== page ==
Taught my first statistics class today. I had prepared examples of sampling the class to make generalizations about the university population as a whole. Specifcally, I’d intended to use the class’s sex ratio as an estimator of the sex ratio for the entire campus population. Then I walked into class… and found a room filled with 120 students, about 6 of whom were men. Hey, I’m not complaining, but how does one get an almost all-female statistics class? Weird.
Remember this? And its follow-up? Weird things seem to happen to me at night. Two nights ago, I went to bed at 4:AM (as is my wont) and woke up at 9:AM. I live in a tiny, spotless condo, and I hate and avoid clutter. So you’ll imagine my surprise when I woke up to find a mysterious object lying on my living room floor. It was most definitely not there when I went to bed:
The next night, I went to sleep at 5:AM and woke up again at 9:AM. This time, I was greeted with a strange red line on my floor:
(The quarter was added for scale.)
So what’s happening? Well, after 30 minutes of scratching my head, I figured out that the weird object was in fact part of a clock that had silently exploded overnight. Mind you, why a clock would just explode is another mystery.
No clue yet about what that red line means.
I’ll let you know in the morning what the aliens do to me tonight.
In today’s class, I talked about the revolution of statistics. About 200-300 years ago, the modern science of statistics was born. In the subsequent centuries, the science matured very fast indeed. Since the 1950s, with the advent of computers, a veritable new revolution has occurred, with mass computations and the evolution of subtle new techniques.
And that got me thinking about other revolutions. So I ended up congitating on the evolution and revolution of the martial arts.
Quite a segue, no?
As has been well established, I’m a huge MMA (mixed martial arts) fan. For those not in the know, MMA arose only about 2 decades ago, with the rise of the UFC as a going concern. The UFC was itself created by Brazil’s Gracie family as a showcase for their style of Jiujitsu (now called Brazilian Jiujitsu, or BJJ), showing how it can be used to defeat any other style of unarmed combat, in a no-rules tournament format. What the Gracies did not anticipate was that they would inadvertently create a whole new sport, and possibly even a whole new martial art.
The history of what we consider to be the martial arts goes back many centuries. Legend has it that the Buddhist Indian monk Bodhidharma was the first to combine spiritual moving meditation with the physical act of boxing for fitness, and thus created the first Oriental martial art. Of course, fighting systems have probably existed literally for hundreds of thousands, if not millions, of years.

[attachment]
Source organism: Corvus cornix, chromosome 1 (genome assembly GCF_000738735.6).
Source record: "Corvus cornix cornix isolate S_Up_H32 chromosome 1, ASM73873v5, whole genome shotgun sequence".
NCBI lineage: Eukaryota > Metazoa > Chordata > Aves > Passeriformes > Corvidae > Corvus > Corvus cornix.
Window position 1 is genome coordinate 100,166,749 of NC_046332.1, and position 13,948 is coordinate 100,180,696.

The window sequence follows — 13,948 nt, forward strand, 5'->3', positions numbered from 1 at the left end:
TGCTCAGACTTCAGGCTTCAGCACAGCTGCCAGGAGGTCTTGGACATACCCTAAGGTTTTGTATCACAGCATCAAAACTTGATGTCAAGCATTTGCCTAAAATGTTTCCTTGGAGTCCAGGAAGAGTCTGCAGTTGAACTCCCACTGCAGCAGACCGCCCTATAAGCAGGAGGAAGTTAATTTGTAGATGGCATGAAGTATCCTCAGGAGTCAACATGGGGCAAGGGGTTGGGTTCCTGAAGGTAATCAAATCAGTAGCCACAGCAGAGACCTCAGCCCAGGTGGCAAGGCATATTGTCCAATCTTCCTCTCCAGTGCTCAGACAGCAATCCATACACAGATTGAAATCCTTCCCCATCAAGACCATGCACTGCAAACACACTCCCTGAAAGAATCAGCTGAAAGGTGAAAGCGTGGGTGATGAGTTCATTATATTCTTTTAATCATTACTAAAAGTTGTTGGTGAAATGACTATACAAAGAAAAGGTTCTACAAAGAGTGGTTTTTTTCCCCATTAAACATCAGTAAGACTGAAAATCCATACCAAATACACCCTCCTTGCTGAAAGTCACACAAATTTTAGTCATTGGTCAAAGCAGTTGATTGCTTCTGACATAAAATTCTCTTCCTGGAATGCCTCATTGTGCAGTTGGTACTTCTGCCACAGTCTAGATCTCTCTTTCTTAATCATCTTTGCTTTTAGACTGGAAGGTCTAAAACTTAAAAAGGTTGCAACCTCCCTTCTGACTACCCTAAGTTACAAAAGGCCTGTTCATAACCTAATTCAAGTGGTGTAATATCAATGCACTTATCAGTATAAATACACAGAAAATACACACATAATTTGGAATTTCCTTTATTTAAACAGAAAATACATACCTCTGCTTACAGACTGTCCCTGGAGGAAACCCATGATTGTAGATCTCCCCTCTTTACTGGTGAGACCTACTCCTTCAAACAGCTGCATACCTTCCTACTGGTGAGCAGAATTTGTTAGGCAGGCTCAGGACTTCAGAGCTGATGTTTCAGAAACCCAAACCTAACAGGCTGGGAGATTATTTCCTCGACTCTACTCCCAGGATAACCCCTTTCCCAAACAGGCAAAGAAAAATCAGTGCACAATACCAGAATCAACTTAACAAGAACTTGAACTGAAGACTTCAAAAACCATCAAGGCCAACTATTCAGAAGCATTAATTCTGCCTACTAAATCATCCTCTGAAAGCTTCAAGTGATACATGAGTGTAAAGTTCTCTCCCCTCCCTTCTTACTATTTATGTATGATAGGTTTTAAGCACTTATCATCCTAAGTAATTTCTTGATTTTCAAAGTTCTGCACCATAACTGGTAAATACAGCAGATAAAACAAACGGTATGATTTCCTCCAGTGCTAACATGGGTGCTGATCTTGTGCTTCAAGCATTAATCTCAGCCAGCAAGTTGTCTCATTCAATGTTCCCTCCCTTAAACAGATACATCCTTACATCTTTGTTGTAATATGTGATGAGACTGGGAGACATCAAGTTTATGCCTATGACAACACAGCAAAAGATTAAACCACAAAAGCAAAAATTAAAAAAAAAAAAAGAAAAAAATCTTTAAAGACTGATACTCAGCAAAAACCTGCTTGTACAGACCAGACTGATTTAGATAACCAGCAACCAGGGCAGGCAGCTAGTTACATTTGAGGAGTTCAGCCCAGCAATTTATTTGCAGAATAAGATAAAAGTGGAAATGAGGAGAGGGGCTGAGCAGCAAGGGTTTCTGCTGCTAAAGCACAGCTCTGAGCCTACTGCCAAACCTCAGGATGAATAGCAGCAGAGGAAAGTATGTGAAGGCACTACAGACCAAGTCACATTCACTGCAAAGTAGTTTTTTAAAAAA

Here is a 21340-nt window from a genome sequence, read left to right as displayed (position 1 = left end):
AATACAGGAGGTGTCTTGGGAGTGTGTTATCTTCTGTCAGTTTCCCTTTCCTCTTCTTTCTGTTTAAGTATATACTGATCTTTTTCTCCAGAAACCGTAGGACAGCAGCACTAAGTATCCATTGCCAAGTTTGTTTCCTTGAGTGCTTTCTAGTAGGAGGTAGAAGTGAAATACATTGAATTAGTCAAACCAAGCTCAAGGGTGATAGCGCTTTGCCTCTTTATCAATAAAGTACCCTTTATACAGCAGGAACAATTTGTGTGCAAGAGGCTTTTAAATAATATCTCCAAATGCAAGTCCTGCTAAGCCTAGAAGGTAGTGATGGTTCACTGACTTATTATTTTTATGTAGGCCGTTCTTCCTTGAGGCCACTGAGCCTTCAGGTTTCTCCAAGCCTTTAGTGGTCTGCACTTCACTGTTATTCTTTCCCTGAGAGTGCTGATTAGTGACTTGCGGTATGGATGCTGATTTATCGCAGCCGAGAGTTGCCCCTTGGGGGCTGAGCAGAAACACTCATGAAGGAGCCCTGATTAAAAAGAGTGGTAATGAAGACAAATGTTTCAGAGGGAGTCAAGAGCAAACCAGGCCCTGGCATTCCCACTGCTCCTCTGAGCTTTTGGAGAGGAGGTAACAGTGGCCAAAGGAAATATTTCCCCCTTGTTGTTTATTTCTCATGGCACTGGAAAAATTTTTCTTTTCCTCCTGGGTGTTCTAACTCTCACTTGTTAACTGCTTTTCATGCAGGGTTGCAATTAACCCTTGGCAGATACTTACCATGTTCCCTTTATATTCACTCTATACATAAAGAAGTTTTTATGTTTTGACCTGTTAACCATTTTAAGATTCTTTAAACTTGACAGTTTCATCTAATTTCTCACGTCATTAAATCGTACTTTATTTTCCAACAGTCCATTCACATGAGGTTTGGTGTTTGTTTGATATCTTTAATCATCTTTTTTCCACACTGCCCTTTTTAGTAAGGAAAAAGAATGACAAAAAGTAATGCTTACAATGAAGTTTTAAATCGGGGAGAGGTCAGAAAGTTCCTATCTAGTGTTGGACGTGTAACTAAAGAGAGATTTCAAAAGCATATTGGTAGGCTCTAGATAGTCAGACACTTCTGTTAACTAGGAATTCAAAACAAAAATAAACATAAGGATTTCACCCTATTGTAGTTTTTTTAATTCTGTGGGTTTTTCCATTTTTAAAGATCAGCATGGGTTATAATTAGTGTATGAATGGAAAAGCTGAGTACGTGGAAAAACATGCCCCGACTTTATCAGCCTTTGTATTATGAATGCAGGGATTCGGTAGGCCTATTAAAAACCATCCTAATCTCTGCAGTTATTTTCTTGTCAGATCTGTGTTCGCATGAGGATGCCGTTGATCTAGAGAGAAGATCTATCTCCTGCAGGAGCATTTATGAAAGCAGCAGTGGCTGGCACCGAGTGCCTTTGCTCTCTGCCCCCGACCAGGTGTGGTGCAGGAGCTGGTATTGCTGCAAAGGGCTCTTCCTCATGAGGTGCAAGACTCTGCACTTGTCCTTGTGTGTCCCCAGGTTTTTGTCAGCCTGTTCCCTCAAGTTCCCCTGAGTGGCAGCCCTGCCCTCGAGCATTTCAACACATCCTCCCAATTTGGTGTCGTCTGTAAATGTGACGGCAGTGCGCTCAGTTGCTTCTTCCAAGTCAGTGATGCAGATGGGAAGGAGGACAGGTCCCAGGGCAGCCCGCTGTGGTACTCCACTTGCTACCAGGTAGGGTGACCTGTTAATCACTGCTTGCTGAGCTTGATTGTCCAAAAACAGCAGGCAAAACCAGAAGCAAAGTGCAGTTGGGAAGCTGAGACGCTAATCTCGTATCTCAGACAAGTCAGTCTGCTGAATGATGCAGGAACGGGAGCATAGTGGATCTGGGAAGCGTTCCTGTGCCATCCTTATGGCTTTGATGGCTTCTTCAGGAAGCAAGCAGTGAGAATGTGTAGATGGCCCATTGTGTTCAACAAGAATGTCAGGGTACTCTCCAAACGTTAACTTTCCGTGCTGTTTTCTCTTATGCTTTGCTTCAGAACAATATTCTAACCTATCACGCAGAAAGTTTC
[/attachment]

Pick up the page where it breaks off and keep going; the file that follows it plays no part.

The modern arts evolved as Bodhidharma’s teachings spread from India to China, then to Korea and Japan, and eventually to Europe and the Americas. At the same time, in parallel, each nation was developing its own indigenous arts; for example, savate in France and Capoeira in Brazil. Wars spawned masters who had to refine their skills to simply survive. In those climates, different schools arose to embrace different fighting philosophies and technologies. The arts splintered into disparate styles. The most obvious break was between the stand-up striking arts, like karate, and the ground and grappling arts, like judo.
Literally, centuries of refinement passed, which allowed some techniques to be perfected, and others to become arcane and wrapped in obfuscating nonsense.
But since the rise of MMA 20 years ago, the revolution of practicality has transformed the martial arts yet again. What took centuries to do originally has been recreated in mere decades, a single lifetime.
Some say it began with Mitsuyo Maeda, the so-called “Count Combat”, a Japanese judo expert who made his home in Brazil. Maeda was among the first to point out the different phases of a fight: the striking phase, the grappling phase, etc. Most notably, Maeda taught Carlos Gracie, stressing a philosophy of practicality: do what works. Carlos and his younger brother Helio would go on to found Brazilian Jiujitsu, which became the bedrock of the UFC and thus triggered the revolution of MMA.
But others say it began with none other than Bruce Lee himself. Lee famously founded Jeet Kune Do, “the way of the intercepting fist”, which was an expression of his interpretation of the writings of Krishnamurti and others through combat. Lee always insisted that JKD was not a martial art, but a fighting system. Its philosophy was simply to do what worked, what ended the fight the fastest, and what maximized your own body’s abilities.
This was a philosophical revolution in the martial arts. It essentially stated that one should ignore centuries of dogma and embrace modern training techniques, the lessons of competing arts, and to embrace most fully those techniques best suited to one’s personal situation. JKD was the first organized attempt to bring together the best of karate, kung-fu, jiujitsu, American boxing, wrestling, etc., into one combat system.
This approach seems obvious to us today, but at the time –the early 1970s– it was both revolutionary and heretical. The masters of the status quo were quite offended by it. Indeed, even in my own youth, my first masters would be violently offended if I introduced a technique I had picked up in the gym or from sparring with practitioners of other arts.
JKD is convincingly the precursor to MMA, and as thus represents a dramatic paradigm shift in the way we view the martial arts. The rate at which its refinement has occurred these past 20 years has been simply phenomenal. Today’s fighters are generations beyond those who fought in the first UFC tournament. It’s sort of frightening to consider what amazing skills sets await us fans in just 2 or 3 years.